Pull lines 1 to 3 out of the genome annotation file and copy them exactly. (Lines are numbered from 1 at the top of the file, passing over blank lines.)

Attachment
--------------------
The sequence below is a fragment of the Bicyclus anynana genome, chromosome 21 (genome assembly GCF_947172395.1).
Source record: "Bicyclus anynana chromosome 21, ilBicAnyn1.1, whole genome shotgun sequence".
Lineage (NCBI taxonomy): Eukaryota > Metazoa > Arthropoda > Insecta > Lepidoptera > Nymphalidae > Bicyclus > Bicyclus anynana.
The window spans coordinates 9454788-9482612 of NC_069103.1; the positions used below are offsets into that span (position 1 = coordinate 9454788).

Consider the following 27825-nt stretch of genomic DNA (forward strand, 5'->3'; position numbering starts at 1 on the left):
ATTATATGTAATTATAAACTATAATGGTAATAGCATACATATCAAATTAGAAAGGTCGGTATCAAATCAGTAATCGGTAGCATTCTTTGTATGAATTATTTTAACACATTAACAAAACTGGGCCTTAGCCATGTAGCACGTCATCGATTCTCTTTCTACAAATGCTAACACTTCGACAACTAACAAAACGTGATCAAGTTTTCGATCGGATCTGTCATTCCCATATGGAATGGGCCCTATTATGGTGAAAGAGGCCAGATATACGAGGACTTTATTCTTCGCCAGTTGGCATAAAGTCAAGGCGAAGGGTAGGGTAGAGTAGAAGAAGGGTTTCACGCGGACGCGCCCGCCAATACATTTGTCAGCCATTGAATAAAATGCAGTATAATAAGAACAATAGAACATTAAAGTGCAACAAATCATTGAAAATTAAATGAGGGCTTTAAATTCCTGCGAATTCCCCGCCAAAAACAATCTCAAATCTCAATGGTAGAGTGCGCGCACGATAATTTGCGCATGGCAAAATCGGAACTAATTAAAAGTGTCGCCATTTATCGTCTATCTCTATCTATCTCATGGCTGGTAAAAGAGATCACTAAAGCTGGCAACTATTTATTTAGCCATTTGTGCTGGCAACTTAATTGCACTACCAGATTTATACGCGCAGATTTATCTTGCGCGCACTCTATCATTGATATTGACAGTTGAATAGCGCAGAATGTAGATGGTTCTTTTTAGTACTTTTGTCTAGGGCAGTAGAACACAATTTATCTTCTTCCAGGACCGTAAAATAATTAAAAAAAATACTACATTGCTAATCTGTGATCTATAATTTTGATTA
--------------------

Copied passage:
The sequence below is a fragment of the Bicyclus anynana genome, chromosome 21 (genome assembly GCF_947172395.1).
Source record: "Bicyclus anynana chromosome 21, ilBicAnyn1.1, whole genome shotgun sequence".
Lineage (NCBI taxonomy): Eukaryota > Metazoa > Arthropoda > Insecta > Lepidoptera > Nymphalidae > Bicyclus > Bicyclus anynana.